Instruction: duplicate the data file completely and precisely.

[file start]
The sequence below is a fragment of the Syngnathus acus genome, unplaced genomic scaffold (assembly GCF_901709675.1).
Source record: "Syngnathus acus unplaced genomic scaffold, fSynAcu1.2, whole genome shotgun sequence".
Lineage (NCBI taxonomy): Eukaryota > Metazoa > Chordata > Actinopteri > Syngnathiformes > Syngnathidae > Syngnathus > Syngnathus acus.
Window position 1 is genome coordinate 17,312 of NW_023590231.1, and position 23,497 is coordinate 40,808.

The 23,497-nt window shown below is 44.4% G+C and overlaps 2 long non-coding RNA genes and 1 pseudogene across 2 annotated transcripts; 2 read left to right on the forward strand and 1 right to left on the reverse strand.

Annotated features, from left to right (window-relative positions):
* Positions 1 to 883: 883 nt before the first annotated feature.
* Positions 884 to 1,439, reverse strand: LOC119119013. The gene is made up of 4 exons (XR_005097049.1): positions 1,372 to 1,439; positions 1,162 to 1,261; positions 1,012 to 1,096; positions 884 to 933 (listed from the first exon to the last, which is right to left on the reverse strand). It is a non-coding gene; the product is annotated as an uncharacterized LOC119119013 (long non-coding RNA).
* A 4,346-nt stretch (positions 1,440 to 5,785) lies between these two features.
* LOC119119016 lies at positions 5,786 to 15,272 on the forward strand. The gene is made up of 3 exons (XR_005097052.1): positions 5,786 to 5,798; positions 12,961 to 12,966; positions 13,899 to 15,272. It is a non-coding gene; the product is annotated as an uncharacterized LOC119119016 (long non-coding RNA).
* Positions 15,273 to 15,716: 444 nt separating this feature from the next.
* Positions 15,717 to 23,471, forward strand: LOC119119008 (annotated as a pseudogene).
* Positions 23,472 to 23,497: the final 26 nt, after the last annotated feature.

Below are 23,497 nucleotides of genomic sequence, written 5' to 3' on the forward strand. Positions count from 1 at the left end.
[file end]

The sequence below is a fragment of the Syngnathus acus genome, unplaced genomic scaffold (assembly GCF_901709675.1).
Source record: "Syngnathus acus unplaced genomic scaffold, fSynAcu1.2, whole genome shotgun sequence".
Lineage (NCBI taxonomy): Eukaryota > Metazoa > Chordata > Actinopteri > Syngnathiformes > Syngnathidae > Syngnathus > Syngnathus acus.
Window position 1 is genome coordinate 17,312 of NW_023590231.1, and position 23,497 is coordinate 40,808.

The 23,497-nt window shown below is 44.4% G+C and overlaps 2 long non-coding RNA genes and 1 pseudogene across 2 annotated transcripts; 2 read left to right on the forward strand and 1 right to left on the reverse strand.

Annotated features, from left to right (window-relative positions):
* Positions 1 to 883: 883 nt before the first annotated feature.
* Positions 884 to 1,439, reverse strand: LOC119119013. The gene is made up of 4 exons (XR_005097049.1): positions 1,372 to 1,439; positions 1,162 to 1,261; positions 1,012 to 1,096; positions 884 to 933 (listed from the first exon to the last, which is right to left on the reverse strand). It is a non-coding gene; the product is annotated as an uncharacterized LOC119119013 (long non-coding RNA).
* A 4,346-nt stretch (positions 1,440 to 5,785) lies between these two features.
* LOC119119016 lies at positions 5,786 to 15,272 on the forward strand. The gene is made up of 3 exons (XR_005097052.1): positions 5,786 to 5,798; positions 12,961 to 12,966; positions 13,899 to 15,272. It is a non-coding gene; the product is annotated as an uncharacterized LOC119119016 (long non-coding RNA).
* Positions 15,273 to 15,716: 444 nt separating this feature from the next.
* Positions 15,717 to 23,471, forward strand: LOC119119008 (annotated as a pseudogene).
* Positions 23,472 to 23,497: the final 26 nt, after the last annotated feature.

Below are 23,497 nucleotides of genomic sequence, written 5' to 3' on the forward strand. Positions count from 1 at the left end.